OTPIC Officially Retired
As of December 2, 2005, the Online Training Program on Intractable Conflict (OTPIC) has been officially retired, and is no longer open to new registrations.
The successor to OTPIC is a course called Dealing Constructively with Intractable Conflicts (DCIC). The new curriculum is built around one of our major projects, Beyond Intractability, and offers a much more extensive and informative set of learning materials than that available through OTPIC.
International Online Training Program On Intractable Conflict
Conflict Research Consortium, University of Colorado, USA
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As is clear from the section on exchange-based strategies and the EATNA limit, parties are unlikely to accept a voluntary settlement resolving a dispute if they think that they can better advance their interests through some type of force-based strategy. This means that a pre-condition for successful negotiation is often agreement among the parties about the likely outcome of any force-based confrontation. It also means that negotiations are likely to break down in cases where the parties think that they can better advance their interests through some type of force-based option. In these cases, it is necessary to allow the parties to pursue their force-based option until the likely outcome is clear to all parties.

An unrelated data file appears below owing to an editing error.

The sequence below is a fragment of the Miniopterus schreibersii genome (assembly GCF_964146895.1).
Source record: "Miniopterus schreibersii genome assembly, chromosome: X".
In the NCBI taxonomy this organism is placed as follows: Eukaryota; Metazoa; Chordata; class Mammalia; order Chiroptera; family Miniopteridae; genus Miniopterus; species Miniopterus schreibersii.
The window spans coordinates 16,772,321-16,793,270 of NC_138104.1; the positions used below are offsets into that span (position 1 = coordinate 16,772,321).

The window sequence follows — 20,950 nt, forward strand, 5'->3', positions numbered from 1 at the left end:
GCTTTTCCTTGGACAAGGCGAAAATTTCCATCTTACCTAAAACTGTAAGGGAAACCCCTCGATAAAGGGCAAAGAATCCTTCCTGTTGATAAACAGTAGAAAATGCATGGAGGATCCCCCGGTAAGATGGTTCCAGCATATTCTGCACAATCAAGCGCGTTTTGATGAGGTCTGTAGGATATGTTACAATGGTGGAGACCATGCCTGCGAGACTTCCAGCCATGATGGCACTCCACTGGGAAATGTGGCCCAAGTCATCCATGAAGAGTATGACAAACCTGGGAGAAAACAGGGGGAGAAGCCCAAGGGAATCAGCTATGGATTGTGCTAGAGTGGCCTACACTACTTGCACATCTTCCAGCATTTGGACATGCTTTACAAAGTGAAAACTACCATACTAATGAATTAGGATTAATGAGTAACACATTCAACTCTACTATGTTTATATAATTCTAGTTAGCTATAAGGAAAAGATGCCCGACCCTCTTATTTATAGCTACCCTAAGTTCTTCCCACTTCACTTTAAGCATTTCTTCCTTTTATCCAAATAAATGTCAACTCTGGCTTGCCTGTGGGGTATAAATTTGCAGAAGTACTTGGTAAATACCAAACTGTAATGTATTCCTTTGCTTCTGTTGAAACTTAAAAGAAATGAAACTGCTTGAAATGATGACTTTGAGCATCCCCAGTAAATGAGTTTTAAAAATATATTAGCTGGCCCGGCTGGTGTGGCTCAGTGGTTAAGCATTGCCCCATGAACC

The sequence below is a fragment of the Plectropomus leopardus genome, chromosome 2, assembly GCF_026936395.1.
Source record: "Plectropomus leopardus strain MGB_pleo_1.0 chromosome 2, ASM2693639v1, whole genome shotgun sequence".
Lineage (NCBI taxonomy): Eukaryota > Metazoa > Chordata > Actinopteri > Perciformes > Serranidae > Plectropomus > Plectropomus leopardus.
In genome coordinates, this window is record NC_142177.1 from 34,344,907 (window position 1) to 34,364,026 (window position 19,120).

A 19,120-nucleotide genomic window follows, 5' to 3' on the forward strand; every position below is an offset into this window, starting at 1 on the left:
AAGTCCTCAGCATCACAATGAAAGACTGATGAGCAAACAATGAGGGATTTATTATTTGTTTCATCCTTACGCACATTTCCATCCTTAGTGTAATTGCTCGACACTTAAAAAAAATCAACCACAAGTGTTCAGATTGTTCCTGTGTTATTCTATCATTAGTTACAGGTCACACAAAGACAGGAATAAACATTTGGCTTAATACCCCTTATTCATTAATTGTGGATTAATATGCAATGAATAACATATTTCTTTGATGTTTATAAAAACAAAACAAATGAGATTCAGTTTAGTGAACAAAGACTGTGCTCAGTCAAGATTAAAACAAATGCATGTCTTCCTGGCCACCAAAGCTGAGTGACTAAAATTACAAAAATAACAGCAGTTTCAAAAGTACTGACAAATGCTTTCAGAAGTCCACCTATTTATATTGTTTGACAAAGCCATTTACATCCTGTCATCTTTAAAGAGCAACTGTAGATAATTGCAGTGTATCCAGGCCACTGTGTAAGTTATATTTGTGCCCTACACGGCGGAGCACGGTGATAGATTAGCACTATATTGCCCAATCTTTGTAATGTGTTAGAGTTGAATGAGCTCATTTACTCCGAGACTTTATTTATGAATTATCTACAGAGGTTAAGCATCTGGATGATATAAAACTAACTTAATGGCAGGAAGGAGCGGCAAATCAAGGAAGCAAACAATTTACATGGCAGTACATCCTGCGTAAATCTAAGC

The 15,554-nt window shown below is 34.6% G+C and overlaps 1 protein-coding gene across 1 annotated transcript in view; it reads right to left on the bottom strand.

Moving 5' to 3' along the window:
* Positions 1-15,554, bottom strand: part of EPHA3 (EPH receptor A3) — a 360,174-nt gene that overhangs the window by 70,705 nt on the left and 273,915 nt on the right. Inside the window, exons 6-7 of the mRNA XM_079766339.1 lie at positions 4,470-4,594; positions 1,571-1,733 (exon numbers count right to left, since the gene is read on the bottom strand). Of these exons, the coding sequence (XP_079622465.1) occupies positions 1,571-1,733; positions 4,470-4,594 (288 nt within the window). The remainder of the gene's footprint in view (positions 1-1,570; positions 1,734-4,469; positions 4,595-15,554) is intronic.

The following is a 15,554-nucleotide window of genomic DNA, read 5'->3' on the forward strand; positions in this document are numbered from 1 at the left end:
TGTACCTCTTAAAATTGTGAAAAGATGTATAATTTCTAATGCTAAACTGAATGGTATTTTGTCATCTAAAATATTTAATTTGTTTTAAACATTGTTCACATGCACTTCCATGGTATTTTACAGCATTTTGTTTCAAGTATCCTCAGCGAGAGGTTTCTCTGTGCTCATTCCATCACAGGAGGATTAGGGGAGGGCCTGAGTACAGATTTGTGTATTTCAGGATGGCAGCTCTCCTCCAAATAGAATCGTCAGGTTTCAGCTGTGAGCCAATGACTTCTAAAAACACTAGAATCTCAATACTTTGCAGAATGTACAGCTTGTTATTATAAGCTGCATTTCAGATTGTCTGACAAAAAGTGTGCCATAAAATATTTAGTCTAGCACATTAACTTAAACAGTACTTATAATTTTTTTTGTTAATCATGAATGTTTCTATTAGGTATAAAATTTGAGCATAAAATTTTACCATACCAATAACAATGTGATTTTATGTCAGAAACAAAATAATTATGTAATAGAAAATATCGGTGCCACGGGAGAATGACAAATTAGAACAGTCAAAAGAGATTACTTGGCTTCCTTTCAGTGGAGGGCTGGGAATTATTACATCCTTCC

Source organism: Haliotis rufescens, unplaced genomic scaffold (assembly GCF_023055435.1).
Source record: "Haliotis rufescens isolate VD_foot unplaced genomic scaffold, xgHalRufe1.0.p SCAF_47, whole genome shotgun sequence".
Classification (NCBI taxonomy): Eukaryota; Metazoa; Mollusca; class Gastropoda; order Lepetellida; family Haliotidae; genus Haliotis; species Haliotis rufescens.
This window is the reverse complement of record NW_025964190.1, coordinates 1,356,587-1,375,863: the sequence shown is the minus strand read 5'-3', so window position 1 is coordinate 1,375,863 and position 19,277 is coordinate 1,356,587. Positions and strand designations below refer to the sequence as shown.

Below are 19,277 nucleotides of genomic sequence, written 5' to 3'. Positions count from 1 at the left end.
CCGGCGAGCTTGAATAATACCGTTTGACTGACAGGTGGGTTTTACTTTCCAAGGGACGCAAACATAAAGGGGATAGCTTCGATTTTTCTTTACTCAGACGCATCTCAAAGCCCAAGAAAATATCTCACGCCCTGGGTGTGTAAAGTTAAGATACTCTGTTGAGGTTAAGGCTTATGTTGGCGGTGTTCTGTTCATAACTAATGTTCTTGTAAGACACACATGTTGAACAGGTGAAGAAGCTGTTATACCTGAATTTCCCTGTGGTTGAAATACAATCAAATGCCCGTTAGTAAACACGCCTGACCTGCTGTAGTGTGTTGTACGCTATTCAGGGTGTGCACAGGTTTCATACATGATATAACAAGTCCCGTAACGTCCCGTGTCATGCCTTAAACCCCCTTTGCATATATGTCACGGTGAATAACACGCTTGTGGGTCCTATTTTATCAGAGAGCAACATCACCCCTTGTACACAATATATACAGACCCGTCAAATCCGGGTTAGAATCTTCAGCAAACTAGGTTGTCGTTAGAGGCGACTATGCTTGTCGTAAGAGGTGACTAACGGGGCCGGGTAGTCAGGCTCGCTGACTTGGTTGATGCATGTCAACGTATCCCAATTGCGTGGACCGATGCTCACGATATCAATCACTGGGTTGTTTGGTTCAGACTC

However, force does not need to be pursued to the "bitter end." Rather, it is usually possible to apply a small amount of force to illustrate one's potential and willingness to use that strategy, and then return to the bargaining table to see if the other party or parties has changed its image of the value of negotiation. If it has not, then a bit more force can be applied, and negotiation can be tried again. This is what Ury, Brett, and Goldberg refer to "negotiation loop-backs"--the process of going back to negotiation after one has pursued a power contest, rather than playing the power contest out until the absolute end when one party is completely destroyed ( and the other may be badly hurt). Often it makes sense to use power short-cuts, rather than the most forceful strategy in this situation, as it limits the damage and costs to both sides, but is often equally as effective (or more so, if costs of the victory are factored in).
Links to Examples of Step-by Step Application of Force
Links to Related Approaches
Inventory of Available Force Types
Types of Power Other than Force
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